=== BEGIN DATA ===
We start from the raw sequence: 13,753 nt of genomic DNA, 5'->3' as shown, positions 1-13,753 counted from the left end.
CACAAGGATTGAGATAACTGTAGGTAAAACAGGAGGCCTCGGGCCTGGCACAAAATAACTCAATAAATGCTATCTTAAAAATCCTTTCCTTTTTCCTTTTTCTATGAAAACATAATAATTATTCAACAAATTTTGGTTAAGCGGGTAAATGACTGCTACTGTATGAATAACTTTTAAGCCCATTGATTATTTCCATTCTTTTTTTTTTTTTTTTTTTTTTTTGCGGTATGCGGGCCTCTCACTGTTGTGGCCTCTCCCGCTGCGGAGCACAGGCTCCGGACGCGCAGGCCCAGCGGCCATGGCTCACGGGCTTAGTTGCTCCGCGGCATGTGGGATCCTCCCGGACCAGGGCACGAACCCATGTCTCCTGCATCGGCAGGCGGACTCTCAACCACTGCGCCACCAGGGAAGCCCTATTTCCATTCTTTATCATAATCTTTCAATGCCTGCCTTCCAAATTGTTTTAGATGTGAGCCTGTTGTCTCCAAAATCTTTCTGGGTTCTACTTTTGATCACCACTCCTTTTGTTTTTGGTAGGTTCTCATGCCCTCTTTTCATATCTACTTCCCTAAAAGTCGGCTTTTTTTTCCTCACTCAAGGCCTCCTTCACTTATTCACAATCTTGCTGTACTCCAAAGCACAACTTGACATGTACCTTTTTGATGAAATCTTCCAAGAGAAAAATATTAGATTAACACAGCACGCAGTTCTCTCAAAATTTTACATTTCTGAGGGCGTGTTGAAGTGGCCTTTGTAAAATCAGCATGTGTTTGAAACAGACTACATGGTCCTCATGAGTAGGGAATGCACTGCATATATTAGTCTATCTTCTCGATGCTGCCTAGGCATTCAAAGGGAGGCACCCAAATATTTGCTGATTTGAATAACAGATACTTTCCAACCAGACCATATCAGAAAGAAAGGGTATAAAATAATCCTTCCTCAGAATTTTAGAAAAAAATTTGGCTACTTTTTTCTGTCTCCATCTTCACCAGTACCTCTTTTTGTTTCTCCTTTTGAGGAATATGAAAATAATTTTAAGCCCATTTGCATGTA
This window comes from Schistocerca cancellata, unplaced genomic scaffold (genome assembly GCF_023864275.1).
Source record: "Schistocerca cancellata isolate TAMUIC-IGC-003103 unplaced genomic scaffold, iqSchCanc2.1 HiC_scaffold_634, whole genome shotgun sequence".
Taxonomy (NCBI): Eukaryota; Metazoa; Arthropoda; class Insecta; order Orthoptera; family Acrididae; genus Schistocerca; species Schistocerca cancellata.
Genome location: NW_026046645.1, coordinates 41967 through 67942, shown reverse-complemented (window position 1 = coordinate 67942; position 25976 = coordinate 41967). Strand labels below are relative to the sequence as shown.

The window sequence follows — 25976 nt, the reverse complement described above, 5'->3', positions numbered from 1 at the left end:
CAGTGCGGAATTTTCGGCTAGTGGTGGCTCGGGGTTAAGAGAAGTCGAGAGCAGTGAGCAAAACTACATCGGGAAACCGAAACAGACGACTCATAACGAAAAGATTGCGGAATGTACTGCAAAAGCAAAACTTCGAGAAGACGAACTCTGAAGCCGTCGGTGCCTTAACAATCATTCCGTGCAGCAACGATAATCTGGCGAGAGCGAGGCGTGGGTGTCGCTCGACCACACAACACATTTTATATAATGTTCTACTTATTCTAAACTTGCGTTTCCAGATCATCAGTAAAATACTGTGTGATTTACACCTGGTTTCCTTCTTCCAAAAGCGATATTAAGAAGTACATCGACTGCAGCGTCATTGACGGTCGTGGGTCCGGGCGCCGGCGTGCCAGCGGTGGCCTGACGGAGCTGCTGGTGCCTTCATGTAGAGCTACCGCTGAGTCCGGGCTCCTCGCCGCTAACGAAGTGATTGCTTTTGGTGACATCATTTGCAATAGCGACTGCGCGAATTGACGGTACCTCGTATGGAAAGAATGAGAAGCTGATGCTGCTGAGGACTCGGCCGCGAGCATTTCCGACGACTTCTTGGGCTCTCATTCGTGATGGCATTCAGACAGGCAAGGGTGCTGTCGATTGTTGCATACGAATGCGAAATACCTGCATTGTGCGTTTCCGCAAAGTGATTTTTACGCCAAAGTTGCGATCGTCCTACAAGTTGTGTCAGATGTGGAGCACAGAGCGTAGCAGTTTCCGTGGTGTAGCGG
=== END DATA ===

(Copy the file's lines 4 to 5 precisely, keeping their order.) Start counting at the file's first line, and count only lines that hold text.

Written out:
Source record: "Schistocerca cancellata isolate TAMUIC-IGC-003103 unplaced genomic scaffold, iqSchCanc2.1 HiC_scaffold_634, whole genome shotgun sequence".
Taxonomy (NCBI): Eukaryota; Metazoa; Arthropoda; class Insecta; order Orthoptera; family Acrididae; genus Schistocerca; species Schistocerca cancellata.